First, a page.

In Alberta, auto crimes are real – and it most often involves theft. Vehicles are stolen opportunistically by criminals and organized crime. Vehicles also enter the illegal market through fraud (dealer fraud, seller fraud, insurance fraud), cloning, or targeted occurrences of theft.

Auto crimes contribute to organized criminal activity in the province – vehicles are used to commit crimes, cloned to be less traceable, or sold fraudulently. Stolen or cloned cars can be used for drug, human, or firearm trafficking, to commit homicides, additional thefts, and other illegal activity.


In scrap metal sales paid out for all scrap metal materials turned in from recycling customers.


In assets recovered by ALERT auto & regional property crime teams throughout Alberta between 2020 and 2023.

571 Vehicles

571 vehicles recovered by ALERT auto & regional property crime team throughout Alberta between 2020 and 2023.

$80 Million

Estimated cost overall to Albertans for stolen/illegal vehicles to be replaced through insurance claims.

Alberta’s reported auto theft rate in 2018 was 545 thefts per 100,000 people – 3x higher than that of Ontario, despite a population significantly smaller. The total number of reported autothefts was 23,507 accounting for 27% of Canadian auto thefts.[1]

3x Higher

How Vehicles Become Part of



Vehicles are obtained, used and sold by criminals fraudulently. Identity theft becomes part of auto crime when an offender uses a victim's identity to register or sell a vehicle. Straw buyers purchase or rent a vehicle, report it stolen and claim insurance. It is then sold to a complicit buyer or victim who is unaware the vehicle is stolen.


In Alberta, the majority of vehicles that become part of crime are obtained via opportunistic theft. A criminal or organized crime group will commit break and enter on your home, take the keys to your vehicle, and use the vehicle to commit other crimes.

How Vehicles Become Part of



When a criminal or organized crime group wants a specific type of vehicle, they may commit a targeted vehicle theft. This vehicle will then be used to commit criminal offences such as drug trafficking, human trafficking, homicides, among others.


A cloned motor vehicle is a stolen, salvaged, or illegally acquired vehicle that has had its public VIN (Vehicle Identification Number) either replaced or altered to match that of another vehicle of the same make and model.[1] Cloned vehicles are of high value to criminals and threaten Alberta's economy, as well as your insurance costs. Cloned vehicles are proceeds of crime.


The easiest way to prevent vehicle theft that fuels organized crime is to keep your vehicle locked, and your keys secured. Although it may seem tempting to leave your car running during a quick coffee stop, warming up in the driveway, this create plausible situations for criminals to steal your car.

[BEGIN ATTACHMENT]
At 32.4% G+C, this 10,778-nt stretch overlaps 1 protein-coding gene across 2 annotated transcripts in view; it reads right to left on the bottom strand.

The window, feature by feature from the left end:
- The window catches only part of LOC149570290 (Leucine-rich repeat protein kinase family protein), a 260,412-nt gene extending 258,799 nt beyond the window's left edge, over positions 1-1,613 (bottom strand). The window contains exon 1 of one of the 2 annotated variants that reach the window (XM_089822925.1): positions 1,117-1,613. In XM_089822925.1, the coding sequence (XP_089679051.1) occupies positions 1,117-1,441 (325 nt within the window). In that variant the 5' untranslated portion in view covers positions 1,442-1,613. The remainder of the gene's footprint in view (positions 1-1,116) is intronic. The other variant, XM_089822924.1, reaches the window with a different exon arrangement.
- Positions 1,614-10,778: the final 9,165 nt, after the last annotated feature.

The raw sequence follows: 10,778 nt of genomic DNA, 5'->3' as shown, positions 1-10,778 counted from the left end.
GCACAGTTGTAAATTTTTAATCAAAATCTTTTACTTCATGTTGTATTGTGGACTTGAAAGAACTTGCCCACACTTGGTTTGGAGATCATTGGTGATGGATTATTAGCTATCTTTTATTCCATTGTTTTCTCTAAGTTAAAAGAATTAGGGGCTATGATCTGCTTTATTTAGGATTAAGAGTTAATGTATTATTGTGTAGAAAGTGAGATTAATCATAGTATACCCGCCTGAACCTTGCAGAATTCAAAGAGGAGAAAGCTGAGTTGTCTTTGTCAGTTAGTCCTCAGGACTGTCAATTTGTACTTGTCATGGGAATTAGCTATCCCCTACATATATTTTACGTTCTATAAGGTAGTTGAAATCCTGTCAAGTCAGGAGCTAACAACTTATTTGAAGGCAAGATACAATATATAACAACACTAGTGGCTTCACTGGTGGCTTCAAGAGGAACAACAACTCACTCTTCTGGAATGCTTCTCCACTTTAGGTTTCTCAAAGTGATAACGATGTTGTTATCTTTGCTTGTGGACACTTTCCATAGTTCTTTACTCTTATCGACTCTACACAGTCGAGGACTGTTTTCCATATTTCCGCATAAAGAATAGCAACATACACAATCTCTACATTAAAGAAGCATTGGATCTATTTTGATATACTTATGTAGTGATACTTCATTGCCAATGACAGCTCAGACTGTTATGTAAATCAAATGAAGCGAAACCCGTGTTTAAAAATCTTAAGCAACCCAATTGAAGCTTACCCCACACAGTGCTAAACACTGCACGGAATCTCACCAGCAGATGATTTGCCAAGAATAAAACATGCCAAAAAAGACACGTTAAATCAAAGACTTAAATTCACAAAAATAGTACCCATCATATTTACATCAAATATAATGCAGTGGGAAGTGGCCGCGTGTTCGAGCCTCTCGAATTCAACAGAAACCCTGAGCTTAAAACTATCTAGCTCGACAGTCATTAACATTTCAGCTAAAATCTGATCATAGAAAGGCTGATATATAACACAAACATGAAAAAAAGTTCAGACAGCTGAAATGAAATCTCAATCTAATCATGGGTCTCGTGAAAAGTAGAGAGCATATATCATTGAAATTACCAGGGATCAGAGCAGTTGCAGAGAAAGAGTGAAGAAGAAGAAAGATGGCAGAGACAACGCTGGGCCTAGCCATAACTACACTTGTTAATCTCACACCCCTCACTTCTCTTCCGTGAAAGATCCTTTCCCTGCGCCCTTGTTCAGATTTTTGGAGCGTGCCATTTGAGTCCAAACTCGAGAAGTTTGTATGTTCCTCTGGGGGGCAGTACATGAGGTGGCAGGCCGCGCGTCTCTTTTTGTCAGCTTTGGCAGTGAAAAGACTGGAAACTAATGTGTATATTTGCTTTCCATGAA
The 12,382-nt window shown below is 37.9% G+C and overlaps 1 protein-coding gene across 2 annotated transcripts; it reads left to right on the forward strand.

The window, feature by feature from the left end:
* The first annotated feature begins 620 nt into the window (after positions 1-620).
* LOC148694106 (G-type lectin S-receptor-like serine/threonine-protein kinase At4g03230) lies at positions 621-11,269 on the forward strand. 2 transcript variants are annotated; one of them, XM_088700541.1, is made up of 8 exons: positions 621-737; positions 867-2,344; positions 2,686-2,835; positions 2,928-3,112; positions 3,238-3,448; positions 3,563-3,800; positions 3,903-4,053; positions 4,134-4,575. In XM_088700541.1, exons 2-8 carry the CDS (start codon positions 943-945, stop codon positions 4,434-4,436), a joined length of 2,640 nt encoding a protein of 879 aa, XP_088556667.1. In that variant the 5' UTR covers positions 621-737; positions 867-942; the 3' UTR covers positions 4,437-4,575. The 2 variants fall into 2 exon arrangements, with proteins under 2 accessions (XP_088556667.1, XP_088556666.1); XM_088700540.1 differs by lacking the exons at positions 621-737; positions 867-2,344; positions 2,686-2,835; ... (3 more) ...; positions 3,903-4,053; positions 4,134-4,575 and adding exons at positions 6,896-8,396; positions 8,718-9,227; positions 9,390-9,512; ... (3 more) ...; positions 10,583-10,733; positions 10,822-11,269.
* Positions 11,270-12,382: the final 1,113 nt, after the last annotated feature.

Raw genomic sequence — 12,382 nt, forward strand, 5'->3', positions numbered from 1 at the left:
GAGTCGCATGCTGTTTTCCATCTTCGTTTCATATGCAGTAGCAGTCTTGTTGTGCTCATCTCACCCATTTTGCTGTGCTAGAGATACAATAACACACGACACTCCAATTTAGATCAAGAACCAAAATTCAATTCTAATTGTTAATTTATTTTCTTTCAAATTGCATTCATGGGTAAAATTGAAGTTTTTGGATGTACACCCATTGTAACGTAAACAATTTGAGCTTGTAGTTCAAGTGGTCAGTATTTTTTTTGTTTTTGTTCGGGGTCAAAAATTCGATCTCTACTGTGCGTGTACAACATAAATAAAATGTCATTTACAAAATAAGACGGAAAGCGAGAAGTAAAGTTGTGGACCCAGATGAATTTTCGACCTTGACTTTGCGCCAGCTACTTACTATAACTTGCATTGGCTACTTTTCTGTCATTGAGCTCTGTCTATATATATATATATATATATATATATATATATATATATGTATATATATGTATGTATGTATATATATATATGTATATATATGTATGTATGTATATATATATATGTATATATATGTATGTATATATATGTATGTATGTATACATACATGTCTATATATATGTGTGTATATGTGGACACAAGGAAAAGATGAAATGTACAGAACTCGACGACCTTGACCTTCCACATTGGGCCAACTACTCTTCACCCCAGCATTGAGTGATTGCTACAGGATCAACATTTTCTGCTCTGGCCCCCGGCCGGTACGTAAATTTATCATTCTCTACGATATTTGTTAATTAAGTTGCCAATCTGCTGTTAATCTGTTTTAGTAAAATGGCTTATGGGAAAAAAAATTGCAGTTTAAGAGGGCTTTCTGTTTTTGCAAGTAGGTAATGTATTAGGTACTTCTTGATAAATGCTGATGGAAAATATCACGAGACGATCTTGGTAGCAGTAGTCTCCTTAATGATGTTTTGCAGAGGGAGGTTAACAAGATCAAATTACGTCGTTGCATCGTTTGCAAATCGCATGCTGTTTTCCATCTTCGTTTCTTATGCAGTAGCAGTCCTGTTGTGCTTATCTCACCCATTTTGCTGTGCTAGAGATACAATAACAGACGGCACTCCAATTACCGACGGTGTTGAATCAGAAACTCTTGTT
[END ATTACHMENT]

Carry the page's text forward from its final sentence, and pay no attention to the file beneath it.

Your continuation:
You may think it’s no big deal – insurance will cover the theft. Yet, as car theft increases, the cost in insurance premiums rise for all Albertans and contribute to the greater cost of crime to society.

Watch out for common red flags when you’re purchasing a car: non-original keys, only one key or altered keys. Check the vehicle CARFAX report – does it make sense? Are there any gaps in the history? Check the VIN – does it look like it’s the original, professionally printed VIN from a large car company or does it look altered or printed in low quality?

Protecting your identity is one of the best ways to prevent fraud and keep yourself safe from unknowingly becoming involved in autocrime transactions. Learn more about how to protect your identity: Canadian Anti-Fraud Centre

Realistically, no one is in the business of making great deals. Ask yourself what’s hiding behind the great deal… Is it too good to be true?

A car deal is never good enough to become involved or complicit in organized criminal activity. What are you willing to lose?

Do you have concerns about a car dealer or dealership? Report concerns to AMVIC. If you are concerned about criminal activity or need immediate help, contact your nearest police detachment.

When you’re purchasing a vehicle, follow these best practices to help prevent autocrime: conduct verifications on the vehicle, seller and/or dealer. Check the VIN on CPIC and CARFAX. Make sure all transactions and identifications are traceable – don’t pay cash and check IDs. Verify authenticity of the bill of sale, and check with other provinces as to the legitimacy of the vehicle (often, VINs are cloned from another jurisdiction).

These steps are not all-encompassing. Like any area of crime, a single red flag may not indicate crime, but conducting many checks may shed light on other red flags. Conducting many checks and looking for more than one suspicious queue will give greater insight to the big picture.

Nominees & Middle Agents

Organized crime groups often leverage nominees and middle agents to facilitate vehicle movement, whether at the sale, registration, insurance step or even just for the general use of the vehicle. Nominees are complicit third party individuals who willingly lend, sell or otherwise let a criminal use their vehicle (or any other property) for illegal activities. Middle agents are used in vehicle sales and registration processes to separate the fraudulently obtained identity of the "seller" from the registry or buyer.

[1] – 2019 Provincial Auto Theft Review Committee